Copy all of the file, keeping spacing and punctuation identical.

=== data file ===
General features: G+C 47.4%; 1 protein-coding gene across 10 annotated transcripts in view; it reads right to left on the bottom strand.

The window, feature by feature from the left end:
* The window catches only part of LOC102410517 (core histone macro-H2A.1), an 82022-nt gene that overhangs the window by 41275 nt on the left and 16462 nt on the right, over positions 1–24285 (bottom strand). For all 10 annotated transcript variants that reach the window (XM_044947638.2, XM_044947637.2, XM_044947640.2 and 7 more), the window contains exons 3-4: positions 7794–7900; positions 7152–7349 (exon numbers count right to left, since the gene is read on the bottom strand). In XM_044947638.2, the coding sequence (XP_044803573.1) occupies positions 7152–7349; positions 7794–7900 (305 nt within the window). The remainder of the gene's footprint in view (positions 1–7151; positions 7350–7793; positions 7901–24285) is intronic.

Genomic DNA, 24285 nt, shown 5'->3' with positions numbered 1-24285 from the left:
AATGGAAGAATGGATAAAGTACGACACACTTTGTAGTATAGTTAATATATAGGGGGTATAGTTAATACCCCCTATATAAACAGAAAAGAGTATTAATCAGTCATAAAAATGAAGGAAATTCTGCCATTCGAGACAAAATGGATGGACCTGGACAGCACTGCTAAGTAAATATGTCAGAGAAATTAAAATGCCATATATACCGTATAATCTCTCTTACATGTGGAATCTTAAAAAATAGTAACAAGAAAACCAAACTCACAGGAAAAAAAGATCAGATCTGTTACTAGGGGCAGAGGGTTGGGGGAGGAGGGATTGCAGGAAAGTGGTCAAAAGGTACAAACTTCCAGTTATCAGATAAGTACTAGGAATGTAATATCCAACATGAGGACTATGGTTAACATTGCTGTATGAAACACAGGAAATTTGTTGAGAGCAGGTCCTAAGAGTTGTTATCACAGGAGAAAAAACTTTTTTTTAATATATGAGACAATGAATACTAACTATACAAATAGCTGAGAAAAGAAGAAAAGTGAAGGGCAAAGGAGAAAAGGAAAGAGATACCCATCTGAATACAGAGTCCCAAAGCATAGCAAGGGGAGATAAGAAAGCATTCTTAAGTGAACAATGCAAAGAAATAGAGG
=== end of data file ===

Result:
General features: G+C 47.4%; 1 protein-coding gene across 10 annotated transcripts in view; it reads right to left on the bottom strand.

The window, feature by feature from the left end:
* The window catches only part of LOC102410517 (core histone macro-H2A.1), an 82022-nt gene that overhangs the window by 41275 nt on the left and 16462 nt on the right, over positions 1–24285 (bottom strand). For all 10 annotated transcript variants that reach the window (XM_044947638.2, XM_044947637.2, XM_044947640.2 and 7 more), the window contains exons 3-4: positions 7794–7900; positions 7152–7349 (exon numbers count right to left, since the gene is read on the bottom strand). In XM_044947638.2, the coding sequence (XP_044803573.1) occupies positions 7152–7349; positions 7794–7900 (305 nt within the window). The remainder of the gene's footprint in view (positions 1–7151; positions 7350–7793; positions 7901–24285) is intronic.

Genomic DNA, 24285 nt, shown 5'->3' with positions numbered 1-24285 from the left:
AATGGAAGAATGGATAAAGTACGACACACTTTGTAGTATAGTTAATATATAGGGGGTATAGTTAATACCCCCTATATAAACAGAAAAGAGTATTAATCAGTCATAAAAATGAAGGAAATTCTGCCATTCGAGACAAAATGGATGGACCTGGACAGCACTGCTAAGTAAATATGTCAGAGAAATTAAAATGCCATATATACCGTATAATCTCTCTTACATGTGGAATCTTAAAAAATAGTAACAAGAAAACCAAACTCACAGGAAAAAAAGATCAGATCTGTTACTAGGGGCAGAGGGTTGGGGGAGGAGGGATTGCAGGAAAGTGGTCAAAAGGTACAAACTTCCAGTTATCAGATAAGTACTAGGAATGTAATATCCAACATGAGGACTATGGTTAACATTGCTGTATGAAACACAGGAAATTTGTTGAGAGCAGGTCCTAAGAGTTGTTATCACAGGAGAAAAAACTTTTTTTTAATATATGAGACAATGAATACTAACTATACAAATAGCTGAGAAAAGAAGAAAAGTGAAGGGCAAAGGAGAAAAGGAAAGAGATACCCATCTGAATACAGAGTCCCAAAGCATAGCAAGGGGAGATAAGAAAGCATTCTTAAGTGAACAATGCAAAGAAATAGAGG